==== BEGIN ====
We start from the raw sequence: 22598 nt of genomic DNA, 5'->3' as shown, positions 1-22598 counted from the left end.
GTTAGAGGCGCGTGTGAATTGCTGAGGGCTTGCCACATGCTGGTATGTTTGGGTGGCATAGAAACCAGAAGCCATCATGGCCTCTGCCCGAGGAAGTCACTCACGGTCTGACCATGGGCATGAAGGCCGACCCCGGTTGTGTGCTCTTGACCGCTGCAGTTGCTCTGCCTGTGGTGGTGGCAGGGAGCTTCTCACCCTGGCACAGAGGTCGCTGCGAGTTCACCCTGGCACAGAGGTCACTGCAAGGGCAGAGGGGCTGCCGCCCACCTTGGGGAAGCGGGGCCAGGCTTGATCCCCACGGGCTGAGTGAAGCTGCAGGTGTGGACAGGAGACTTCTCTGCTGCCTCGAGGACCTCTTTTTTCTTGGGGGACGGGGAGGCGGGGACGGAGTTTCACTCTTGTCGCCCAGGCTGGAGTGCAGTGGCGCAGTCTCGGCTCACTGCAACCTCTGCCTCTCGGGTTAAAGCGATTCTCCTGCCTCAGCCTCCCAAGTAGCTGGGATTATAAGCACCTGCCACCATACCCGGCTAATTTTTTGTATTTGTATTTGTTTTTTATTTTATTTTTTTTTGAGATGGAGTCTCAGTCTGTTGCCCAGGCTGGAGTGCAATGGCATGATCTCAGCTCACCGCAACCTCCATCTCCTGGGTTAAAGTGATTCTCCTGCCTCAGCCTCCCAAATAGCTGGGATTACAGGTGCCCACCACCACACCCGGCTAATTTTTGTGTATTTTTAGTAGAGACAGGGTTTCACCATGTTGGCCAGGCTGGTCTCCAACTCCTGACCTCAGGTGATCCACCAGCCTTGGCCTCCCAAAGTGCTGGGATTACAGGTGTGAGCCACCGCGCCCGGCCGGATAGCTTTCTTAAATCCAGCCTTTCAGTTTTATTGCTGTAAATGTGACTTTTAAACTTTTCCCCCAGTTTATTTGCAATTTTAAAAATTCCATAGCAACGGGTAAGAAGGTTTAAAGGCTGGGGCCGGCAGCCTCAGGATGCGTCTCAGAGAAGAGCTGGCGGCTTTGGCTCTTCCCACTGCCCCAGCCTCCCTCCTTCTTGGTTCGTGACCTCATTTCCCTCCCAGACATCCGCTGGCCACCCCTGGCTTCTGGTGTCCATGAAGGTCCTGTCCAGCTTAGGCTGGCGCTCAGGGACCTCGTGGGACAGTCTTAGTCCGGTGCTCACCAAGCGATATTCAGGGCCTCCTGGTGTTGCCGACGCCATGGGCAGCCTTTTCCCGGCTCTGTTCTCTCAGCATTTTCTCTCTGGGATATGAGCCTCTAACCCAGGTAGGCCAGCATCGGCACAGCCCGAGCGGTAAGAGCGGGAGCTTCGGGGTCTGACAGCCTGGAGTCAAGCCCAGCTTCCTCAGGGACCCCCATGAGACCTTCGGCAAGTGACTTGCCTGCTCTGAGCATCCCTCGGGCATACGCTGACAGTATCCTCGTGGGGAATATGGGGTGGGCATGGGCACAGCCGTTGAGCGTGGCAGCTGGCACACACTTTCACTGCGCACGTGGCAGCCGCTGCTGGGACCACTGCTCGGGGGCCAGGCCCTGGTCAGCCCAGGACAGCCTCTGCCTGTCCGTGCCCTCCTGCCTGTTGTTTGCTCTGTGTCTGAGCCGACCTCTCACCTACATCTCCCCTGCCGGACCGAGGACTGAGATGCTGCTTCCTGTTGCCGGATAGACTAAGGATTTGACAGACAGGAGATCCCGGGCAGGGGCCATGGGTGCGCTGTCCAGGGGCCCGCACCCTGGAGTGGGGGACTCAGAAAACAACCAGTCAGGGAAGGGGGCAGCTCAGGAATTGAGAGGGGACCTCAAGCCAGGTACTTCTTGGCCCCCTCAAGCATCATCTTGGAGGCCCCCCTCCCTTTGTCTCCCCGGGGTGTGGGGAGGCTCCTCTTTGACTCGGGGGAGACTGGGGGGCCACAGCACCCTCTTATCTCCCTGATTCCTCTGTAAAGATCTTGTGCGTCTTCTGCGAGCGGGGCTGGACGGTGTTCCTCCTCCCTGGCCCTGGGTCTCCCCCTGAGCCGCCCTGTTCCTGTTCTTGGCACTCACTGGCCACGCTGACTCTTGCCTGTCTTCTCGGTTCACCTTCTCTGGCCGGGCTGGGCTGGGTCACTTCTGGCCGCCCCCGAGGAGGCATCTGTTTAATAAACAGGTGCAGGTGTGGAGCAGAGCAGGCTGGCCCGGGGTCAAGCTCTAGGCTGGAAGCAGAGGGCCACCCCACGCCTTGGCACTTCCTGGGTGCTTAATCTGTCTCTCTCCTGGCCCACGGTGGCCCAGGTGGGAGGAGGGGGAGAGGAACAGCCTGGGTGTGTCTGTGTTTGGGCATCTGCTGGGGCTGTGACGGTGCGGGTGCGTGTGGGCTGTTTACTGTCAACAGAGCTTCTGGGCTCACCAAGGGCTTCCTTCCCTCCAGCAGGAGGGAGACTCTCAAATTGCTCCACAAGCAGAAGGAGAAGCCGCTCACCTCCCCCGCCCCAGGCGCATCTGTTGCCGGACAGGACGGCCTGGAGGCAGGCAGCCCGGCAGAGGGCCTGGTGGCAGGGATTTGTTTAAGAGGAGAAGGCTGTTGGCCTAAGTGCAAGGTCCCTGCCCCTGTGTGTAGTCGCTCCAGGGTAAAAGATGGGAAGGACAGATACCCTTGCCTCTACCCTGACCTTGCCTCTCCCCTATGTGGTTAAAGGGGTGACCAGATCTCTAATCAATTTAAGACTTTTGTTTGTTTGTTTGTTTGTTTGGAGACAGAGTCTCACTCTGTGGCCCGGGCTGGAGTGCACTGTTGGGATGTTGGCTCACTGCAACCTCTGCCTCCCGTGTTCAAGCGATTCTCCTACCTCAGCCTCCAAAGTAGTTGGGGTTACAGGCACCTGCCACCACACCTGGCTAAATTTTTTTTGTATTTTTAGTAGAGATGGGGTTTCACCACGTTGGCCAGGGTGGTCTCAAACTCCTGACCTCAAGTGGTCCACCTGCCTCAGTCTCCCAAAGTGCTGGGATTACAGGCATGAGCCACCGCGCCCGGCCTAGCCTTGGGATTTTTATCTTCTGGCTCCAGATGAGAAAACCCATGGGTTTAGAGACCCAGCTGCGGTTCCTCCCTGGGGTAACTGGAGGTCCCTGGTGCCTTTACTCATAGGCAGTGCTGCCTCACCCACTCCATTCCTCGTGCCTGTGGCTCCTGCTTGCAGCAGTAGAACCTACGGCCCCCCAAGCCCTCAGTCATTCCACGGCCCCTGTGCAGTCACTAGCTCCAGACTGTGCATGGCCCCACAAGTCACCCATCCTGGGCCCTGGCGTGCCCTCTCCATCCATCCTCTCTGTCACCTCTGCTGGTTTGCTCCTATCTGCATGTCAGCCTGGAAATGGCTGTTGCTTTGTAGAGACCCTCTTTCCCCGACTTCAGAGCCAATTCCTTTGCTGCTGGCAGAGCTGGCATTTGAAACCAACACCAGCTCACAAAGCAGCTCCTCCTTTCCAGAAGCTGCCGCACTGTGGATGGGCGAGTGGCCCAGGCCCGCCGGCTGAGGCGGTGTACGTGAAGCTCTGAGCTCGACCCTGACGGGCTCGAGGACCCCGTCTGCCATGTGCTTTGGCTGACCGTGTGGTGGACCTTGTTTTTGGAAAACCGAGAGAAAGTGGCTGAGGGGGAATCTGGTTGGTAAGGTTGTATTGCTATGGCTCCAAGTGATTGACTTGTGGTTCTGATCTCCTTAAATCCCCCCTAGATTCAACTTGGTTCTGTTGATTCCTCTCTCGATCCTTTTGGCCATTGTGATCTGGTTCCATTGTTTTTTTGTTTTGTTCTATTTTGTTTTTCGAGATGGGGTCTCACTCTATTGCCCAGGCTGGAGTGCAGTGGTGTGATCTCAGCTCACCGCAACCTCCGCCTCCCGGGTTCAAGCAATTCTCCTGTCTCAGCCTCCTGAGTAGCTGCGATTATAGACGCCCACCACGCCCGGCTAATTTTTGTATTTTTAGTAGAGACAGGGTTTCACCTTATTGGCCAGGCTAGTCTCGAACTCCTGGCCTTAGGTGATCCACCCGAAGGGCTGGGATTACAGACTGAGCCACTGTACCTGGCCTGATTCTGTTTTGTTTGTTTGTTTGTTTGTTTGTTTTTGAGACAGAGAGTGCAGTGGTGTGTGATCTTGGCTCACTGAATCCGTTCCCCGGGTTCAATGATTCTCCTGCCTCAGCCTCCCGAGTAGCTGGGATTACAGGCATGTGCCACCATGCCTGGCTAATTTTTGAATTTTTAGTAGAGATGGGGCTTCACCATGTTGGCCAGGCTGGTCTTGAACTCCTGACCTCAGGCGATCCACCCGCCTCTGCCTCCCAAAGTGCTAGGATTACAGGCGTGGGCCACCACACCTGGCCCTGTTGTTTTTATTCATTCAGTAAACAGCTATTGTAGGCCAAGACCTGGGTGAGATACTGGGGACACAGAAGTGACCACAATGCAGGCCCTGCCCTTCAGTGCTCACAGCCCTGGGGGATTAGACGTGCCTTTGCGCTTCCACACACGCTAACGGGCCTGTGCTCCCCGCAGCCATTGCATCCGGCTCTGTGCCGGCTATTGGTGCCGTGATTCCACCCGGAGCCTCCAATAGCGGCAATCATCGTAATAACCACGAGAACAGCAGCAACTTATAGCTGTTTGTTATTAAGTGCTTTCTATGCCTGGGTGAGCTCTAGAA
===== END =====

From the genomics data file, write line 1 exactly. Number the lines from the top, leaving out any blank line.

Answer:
We start from the raw sequence: 22598 nt of genomic DNA, 5'->3' as shown, positions 1-22598 counted from the left end.